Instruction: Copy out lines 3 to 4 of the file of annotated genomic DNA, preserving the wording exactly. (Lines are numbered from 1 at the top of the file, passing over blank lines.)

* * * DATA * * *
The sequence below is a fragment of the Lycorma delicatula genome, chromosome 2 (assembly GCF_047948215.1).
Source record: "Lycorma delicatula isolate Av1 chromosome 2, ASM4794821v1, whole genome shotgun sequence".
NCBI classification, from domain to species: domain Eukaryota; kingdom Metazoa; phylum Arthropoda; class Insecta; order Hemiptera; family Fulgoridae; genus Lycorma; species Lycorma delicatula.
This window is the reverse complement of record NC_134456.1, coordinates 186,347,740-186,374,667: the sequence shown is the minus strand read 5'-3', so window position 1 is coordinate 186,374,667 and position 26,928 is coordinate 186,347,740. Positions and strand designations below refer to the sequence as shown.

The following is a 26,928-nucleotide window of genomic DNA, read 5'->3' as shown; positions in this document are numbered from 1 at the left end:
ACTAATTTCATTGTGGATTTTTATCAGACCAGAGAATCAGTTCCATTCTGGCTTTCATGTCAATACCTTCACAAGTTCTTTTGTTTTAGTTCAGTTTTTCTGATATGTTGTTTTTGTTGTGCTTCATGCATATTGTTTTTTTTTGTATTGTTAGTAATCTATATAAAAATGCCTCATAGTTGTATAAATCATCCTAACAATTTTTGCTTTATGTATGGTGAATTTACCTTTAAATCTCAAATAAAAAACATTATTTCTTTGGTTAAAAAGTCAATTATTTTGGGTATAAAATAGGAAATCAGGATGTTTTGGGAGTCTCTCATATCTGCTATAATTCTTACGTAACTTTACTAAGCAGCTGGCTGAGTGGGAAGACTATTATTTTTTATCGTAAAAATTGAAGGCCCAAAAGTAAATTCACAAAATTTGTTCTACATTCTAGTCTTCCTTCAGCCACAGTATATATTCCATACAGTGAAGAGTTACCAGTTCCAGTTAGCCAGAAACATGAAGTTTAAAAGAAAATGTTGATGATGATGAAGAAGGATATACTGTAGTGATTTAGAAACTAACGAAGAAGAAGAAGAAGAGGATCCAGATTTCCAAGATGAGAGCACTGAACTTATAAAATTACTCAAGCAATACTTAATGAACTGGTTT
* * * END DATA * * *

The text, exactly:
NCBI classification, from domain to species: domain Eukaryota; kingdom Metazoa; phylum Arthropoda; class Insecta; order Hemiptera; family Fulgoridae; genus Lycorma; species Lycorma delicatula.
This window is the reverse complement of record NC_134456.1, coordinates 186,347,740-186,374,667: the sequence shown is the minus strand read 5'-3', so window position 1 is coordinate 186,374,667 and position 26,928 is coordinate 186,347,740. Positions and strand designations below refer to the sequence as shown.